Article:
You're moving too slow, Shaw tells Gov't
THE Government is being accused of dithering on public-sector reform, which Audley Shaw, the opposition spokesman on finance, said could prove disastrous to the country's fiscal affairs.
"A few things are being done, but I don't think they are being done on an aggressive enough scale," Shaw told The Gleaner yesterday.
Jamaica's agreement with the International Monetary Fund (IMF) calls for, among other things, a transformation of the public sector as a way of improving the doing-business climate in the country.
Horace Dalley, minister without portfolio in the finance ministry, who has carriage of the matter, said in Parliament in August that the successful implementation of public-sector transformation, pension reform, and the overhauling of the public-procurement regime "are essential to meeting the targets and goals of the economic-reform programme".
Shaw, however, said he was disappointed with the pace at which the reform was taking place, and even blamed the IMF for giving the Government a free pass on the matter. He said the Government was being allowed to get away by not forcing them to undertake pension reform, and taking the necessary steps to contain the wage bill, which the IMF agreement calls for.
Some $161.7 billion of the $540-billion Budget is being used to pay wages this year, representing a wage bill of 10 per cent of gross domestic product (GDP).
Jamaica must reduce the ratio of wages paid by the Government as a proportion of GDP to nine per cent or less by March 2016.
"These are areas that should be dealt with now, rather than the extension that the IMF has given to the Government," Shaw said.
When Jamaica first inked the extended fund facility with the IMF in 2013, the Government said a review of public-sector employment and remuneration would be undertaken and completed by March 2014, with technical assistance from international development partners, to guide the subsequent rationalisation of the modalities and terms of employment.
The timeline has, however, been shifted to 2016, and Shaw is convinced that the People's National Party administration is getting an easy exam paper.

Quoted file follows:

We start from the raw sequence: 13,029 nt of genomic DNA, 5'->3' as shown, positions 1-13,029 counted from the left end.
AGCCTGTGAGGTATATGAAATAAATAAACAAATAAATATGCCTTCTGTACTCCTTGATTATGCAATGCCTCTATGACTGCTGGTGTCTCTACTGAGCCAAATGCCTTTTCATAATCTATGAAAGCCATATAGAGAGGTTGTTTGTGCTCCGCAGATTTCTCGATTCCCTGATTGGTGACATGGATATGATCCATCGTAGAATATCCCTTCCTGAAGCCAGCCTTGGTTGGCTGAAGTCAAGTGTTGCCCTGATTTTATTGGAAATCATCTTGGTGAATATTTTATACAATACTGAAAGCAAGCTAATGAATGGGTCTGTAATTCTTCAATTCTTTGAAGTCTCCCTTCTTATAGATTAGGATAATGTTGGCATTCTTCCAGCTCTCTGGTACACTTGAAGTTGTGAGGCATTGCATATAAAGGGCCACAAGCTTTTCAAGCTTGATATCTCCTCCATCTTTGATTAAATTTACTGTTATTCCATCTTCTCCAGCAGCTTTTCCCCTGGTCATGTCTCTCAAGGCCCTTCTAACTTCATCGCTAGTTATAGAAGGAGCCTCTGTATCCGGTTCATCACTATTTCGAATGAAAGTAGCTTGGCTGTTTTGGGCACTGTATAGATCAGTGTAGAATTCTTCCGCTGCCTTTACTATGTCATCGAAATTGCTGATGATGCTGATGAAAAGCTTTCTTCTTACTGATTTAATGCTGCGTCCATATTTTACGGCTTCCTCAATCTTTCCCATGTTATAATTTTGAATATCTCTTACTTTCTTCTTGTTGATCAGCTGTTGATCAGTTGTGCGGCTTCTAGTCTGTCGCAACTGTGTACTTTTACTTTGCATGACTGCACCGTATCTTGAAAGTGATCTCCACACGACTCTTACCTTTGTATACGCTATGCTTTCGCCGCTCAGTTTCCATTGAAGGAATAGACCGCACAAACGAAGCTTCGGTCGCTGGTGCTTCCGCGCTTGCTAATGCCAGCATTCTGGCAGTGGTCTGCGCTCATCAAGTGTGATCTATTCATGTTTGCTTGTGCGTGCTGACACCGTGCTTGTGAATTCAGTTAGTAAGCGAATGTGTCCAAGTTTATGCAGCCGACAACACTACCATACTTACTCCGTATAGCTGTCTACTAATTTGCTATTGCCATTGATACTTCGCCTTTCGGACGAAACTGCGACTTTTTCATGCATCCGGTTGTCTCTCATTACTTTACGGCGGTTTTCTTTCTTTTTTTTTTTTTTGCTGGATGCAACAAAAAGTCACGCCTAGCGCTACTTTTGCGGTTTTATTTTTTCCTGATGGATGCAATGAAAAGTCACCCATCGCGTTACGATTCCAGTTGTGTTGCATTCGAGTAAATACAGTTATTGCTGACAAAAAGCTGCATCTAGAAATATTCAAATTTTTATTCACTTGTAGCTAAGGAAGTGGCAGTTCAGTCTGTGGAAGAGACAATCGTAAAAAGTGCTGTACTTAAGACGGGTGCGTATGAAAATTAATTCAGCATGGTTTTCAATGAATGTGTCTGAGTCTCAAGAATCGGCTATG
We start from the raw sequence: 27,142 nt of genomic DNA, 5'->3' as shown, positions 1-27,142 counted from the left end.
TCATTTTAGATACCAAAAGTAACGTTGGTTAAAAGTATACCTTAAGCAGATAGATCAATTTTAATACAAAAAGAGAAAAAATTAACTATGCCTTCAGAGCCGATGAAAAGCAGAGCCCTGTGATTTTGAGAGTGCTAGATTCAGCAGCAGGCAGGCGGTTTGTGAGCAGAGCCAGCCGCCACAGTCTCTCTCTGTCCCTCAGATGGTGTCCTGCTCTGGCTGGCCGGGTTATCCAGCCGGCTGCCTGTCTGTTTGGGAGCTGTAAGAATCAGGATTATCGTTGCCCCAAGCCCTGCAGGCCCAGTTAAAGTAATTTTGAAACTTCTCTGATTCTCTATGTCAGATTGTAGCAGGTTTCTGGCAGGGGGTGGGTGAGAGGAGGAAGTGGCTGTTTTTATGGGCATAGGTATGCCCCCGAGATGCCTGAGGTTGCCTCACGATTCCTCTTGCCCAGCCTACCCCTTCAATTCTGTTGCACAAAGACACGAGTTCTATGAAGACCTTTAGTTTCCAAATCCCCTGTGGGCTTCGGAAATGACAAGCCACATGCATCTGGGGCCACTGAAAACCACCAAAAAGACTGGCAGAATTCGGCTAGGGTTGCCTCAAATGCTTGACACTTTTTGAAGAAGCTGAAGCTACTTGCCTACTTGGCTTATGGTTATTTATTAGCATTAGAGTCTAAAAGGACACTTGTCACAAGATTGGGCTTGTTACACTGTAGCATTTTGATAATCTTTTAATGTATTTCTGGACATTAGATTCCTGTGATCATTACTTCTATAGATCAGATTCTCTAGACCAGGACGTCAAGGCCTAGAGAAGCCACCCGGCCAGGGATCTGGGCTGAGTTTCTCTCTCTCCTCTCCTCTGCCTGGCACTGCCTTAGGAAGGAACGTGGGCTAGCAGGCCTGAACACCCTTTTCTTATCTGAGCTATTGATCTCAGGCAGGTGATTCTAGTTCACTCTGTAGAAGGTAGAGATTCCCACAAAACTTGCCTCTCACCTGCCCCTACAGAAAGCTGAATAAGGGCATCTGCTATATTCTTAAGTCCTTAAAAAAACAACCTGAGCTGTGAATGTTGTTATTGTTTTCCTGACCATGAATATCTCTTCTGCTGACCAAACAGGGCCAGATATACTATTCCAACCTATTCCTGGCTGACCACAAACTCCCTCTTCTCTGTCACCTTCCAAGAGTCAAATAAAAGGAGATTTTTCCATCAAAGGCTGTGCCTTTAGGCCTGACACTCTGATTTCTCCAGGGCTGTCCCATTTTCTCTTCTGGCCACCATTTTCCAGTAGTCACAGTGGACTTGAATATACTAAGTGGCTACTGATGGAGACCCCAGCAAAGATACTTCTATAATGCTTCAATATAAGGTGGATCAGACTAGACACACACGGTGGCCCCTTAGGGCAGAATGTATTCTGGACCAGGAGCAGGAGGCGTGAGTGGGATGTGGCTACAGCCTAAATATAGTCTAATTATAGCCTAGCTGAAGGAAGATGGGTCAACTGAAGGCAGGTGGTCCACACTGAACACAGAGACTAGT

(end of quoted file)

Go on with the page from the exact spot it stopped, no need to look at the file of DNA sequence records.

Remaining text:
"You know why they are passing these tests so much? Because dem get an easy test. … What I was failed about was the very things that they wanted implement by 2010-2011," Shaw said.
Shaw, who also addressed a press conference yesterday at the Jamaica Labour Party (JLP) headquarters at Belmont Road in Kingston, called on the Government to "fast-track the transformation of the public sector in line with [the] recommendation of the Public Sector Transformation Unit (PSTU)", which was formed under the JLP administration.
The PSTU was established by former Prime Minister Bruce Golding to advise on the overhaul of the public service. A report prepared by the unit called for the merger, privatisation and abolition of several public-sector agencies.
Shaw argued that it was important that the Government sees transformation of the public sector as a process and speed up the process of its implementation.
EFFICIENCY IS KEY
"The watchword in all of this is efficiency. One of the greatest problems we have in this country today is inefficiency in the public sector. [Efficiency] can't be achieved by simply mergers alone. There has to be closures of some entities, [and the] retirement of some posts," Shaw said.
He further argued that a big part of the transformation has to be the retraining of employees, which is critical to improving efficiency.
"It will help you to understand your role better, make you realise that your role as a bureaucrat is not to block something or slow down the process of approving something. Your role has to be within the context of helping to expedite and to create a more friendly kind of face for the public sector," Shaw said.
The Government, in its latest letter of intent to the IMF, has said it would initiate discussions on a new wage agreement for the period after March 2015 to maintain a prudent path of public-sector wages.
The Government also said it would continue to reduce the size of the public sector over 2013-2015, through the elimination of some posts and an attrition programme. It said that the filling of vacant positions would be constrained in an effort to meet the wage as a percentage of GDP target.
$161.7B of the $540-billion Budget is being used to pay wages this year,
representing a wage bill of 10 per cent of gross domestic product (GDP).
Jamaica must reduce the ratio of wages paid by the Government as a proportion of GDP to 9% or less by March 2016.